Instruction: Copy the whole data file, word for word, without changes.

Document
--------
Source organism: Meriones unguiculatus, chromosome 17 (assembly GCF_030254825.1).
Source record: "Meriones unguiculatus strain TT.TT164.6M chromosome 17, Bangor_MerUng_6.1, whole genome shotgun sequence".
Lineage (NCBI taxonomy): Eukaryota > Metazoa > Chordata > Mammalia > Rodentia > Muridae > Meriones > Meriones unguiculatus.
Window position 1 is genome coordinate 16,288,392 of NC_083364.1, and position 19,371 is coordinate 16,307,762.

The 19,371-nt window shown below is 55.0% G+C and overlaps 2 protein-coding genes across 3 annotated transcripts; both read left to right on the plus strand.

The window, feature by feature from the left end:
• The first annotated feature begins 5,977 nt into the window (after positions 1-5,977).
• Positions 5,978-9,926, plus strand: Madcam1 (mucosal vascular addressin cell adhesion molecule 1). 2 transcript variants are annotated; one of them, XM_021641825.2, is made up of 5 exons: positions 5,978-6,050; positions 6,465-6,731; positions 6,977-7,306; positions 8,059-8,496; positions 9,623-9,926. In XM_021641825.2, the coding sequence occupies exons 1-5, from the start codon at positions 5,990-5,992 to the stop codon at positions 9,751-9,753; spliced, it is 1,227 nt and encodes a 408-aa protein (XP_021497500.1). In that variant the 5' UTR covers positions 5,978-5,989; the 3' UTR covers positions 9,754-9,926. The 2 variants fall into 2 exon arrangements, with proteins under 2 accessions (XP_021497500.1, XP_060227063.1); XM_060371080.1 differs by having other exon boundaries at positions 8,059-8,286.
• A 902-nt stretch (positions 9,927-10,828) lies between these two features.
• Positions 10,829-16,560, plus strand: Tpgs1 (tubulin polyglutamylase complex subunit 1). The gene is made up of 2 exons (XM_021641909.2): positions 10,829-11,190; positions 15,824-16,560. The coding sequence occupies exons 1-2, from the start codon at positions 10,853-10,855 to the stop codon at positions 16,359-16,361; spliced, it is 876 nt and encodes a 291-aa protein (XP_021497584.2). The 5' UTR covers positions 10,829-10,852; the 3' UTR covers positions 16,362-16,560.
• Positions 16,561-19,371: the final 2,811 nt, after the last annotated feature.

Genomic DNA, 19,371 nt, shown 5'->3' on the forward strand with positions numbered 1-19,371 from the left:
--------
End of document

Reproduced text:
Source organism: Meriones unguiculatus, chromosome 17 (assembly GCF_030254825.1).
Source record: "Meriones unguiculatus strain TT.TT164.6M chromosome 17, Bangor_MerUng_6.1, whole genome shotgun sequence".
Lineage (NCBI taxonomy): Eukaryota > Metazoa > Chordata > Mammalia > Rodentia > Muridae > Meriones > Meriones unguiculatus.
Window position 1 is genome coordinate 16,288,392 of NC_083364.1, and position 19,371 is coordinate 16,307,762.

The 19,371-nt window shown below is 55.0% G+C and overlaps 2 protein-coding genes across 3 annotated transcripts; both read left to right on the plus strand.

The window, feature by feature from the left end:
• The first annotated feature begins 5,977 nt into the window (after positions 1-5,977).
• Positions 5,978-9,926, plus strand: Madcam1 (mucosal vascular addressin cell adhesion molecule 1). 2 transcript variants are annotated; one of them, XM_021641825.2, is made up of 5 exons: positions 5,978-6,050; positions 6,465-6,731; positions 6,977-7,306; positions 8,059-8,496; positions 9,623-9,926. In XM_021641825.2, the coding sequence occupies exons 1-5, from the start codon at positions 5,990-5,992 to the stop codon at positions 9,751-9,753; spliced, it is 1,227 nt and encodes a 408-aa protein (XP_021497500.1). In that variant the 5' UTR covers positions 5,978-5,989; the 3' UTR covers positions 9,754-9,926. The 2 variants fall into 2 exon arrangements, with proteins under 2 accessions (XP_021497500.1, XP_060227063.1); XM_060371080.1 differs by having other exon boundaries at positions 8,059-8,286.
• A 902-nt stretch (positions 9,927-10,828) lies between these two features.
• Positions 10,829-16,560, plus strand: Tpgs1 (tubulin polyglutamylase complex subunit 1). The gene is made up of 2 exons (XM_021641909.2): positions 10,829-11,190; positions 15,824-16,560. The coding sequence occupies exons 1-2, from the start codon at positions 10,853-10,855 to the stop codon at positions 16,359-16,361; spliced, it is 876 nt and encodes a 291-aa protein (XP_021497584.2). The 5' UTR covers positions 10,829-10,852; the 3' UTR covers positions 16,362-16,560.
• Positions 16,561-19,371: the final 2,811 nt, after the last annotated feature.

Genomic DNA, 19,371 nt, shown 5'->3' on the forward strand with positions numbered 1-19,371 from the left: